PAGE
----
Biometrics literally means measurement of a person’s physical characteristics. In cybersecurity, it means to analyze a person’s biological characteristics using statistical methods to identify and authenticate a person. In today’s world we can see biometric authentication system mostly everywhere starting from smartphones to attendance record systems. They provide better security than passwords and passphrase in many cases. Physiological characteristics that are unique to individuals and don’t change over time are used in biometric technology. Such characteristics include, but are not limited to, fingerprint, retina, facial structure, voice patterns and so on.
The advantages of using biometric security are:
- Biometrics are easy to use as compared to typing passwords or passphrases.
- Biometric authentication is fast.
- Biometric authentication cannot be forgotten or lost.
- Since the biometrics are present on person’s body, the chances of them being stolen like passwords are not there.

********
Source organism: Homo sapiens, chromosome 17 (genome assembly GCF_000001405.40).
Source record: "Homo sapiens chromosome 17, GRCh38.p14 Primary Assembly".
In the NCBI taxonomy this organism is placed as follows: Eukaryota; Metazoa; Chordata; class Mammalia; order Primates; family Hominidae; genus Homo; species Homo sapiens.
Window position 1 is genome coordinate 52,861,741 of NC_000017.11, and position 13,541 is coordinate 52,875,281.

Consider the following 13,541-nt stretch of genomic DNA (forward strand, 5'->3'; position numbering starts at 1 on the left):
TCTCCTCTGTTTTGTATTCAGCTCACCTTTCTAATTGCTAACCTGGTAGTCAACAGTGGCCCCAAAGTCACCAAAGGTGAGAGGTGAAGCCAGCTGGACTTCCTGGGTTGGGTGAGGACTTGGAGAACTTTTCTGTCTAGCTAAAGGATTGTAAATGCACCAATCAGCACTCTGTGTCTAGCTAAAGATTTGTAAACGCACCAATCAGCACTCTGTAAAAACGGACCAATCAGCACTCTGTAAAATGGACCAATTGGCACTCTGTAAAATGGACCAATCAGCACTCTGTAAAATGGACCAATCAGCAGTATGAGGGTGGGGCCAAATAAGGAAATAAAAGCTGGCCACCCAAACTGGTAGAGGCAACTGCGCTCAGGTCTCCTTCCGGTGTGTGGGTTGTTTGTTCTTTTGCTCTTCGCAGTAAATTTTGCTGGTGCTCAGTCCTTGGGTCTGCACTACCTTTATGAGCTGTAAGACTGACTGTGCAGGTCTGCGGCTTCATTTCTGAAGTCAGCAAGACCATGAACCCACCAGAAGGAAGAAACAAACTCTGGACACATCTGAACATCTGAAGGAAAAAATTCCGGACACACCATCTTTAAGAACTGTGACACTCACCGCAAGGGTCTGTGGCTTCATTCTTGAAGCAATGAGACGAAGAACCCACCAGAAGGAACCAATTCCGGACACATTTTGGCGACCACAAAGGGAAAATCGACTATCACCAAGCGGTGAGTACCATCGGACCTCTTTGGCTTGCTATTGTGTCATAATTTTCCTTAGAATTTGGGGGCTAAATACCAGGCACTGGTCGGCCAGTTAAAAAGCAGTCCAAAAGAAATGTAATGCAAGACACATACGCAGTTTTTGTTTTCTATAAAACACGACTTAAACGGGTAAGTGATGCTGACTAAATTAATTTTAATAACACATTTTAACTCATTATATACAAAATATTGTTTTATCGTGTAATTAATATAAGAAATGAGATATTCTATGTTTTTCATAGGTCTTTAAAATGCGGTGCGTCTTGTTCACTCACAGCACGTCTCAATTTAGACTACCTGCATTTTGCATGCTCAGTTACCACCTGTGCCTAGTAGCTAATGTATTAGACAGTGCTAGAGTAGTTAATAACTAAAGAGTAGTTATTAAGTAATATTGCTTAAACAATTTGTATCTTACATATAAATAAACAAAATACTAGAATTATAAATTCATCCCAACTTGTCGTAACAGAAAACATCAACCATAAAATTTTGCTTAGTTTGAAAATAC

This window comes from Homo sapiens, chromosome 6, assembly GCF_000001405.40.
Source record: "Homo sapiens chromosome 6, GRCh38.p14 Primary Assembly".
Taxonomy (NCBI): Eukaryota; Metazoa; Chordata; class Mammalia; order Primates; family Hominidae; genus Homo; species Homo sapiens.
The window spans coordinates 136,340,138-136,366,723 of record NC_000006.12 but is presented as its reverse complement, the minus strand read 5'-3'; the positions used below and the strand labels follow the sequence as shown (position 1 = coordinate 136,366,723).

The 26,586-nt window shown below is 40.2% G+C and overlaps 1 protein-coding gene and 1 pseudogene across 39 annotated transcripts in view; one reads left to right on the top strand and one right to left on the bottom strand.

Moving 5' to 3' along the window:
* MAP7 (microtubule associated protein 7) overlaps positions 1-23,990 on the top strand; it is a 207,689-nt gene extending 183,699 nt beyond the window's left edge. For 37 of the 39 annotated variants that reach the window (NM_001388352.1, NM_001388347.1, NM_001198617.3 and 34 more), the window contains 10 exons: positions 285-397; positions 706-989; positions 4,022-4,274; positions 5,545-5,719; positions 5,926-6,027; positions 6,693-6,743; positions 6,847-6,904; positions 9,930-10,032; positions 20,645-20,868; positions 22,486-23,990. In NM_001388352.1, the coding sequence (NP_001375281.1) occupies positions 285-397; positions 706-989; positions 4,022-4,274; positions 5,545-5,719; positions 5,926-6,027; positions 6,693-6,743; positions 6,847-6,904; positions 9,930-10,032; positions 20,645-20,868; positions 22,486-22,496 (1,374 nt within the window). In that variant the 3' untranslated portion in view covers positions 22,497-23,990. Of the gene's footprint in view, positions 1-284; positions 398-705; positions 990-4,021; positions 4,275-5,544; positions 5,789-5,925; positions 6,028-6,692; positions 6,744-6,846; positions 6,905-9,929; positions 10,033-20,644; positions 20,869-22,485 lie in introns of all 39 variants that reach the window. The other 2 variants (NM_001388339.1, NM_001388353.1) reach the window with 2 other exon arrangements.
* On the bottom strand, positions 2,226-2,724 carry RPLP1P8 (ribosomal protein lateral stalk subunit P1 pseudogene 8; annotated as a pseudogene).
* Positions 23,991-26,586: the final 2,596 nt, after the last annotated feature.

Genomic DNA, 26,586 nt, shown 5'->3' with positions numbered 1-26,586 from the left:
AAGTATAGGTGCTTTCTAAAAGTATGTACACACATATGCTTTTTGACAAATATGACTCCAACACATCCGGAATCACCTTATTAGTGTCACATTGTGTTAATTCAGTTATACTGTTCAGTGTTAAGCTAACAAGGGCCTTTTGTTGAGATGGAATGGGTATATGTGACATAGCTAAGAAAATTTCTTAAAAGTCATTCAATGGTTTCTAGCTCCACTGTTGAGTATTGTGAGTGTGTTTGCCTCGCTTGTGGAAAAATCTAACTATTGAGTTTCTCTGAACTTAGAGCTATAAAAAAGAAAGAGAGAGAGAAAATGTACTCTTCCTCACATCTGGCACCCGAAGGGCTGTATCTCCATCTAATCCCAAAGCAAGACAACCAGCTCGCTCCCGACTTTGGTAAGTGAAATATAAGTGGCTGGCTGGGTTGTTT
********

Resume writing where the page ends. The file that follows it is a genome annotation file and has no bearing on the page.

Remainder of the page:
- They require minimum user intervention as biometrics can be scanned automatically and authentication provided without human interaction, e.g. opening of an automatic door by scanning a person’s face or iris.
- It gives a better user experience.
- They are not 100% accurate.
- Since biometrics last a lifetime, if they are somehow cloned, they can be used forever.
- They are not fully secure as there has been cases where prosthetics and other mimicking was were used to bypass both fingerprint authentication and iris scans.
- Digitally stored biometrics in an internal form in a device can be stolen and used for malicious tasks.
- Initial cost of installing biometric infrastructure is there.
According to Wikipedia, “India’s National ID Program also known as AADHAAR is the largest biometric database in the world”.
This post is written by Agnidhra Chakraborty.
For Wikipedia entry on Biometrics, click here.
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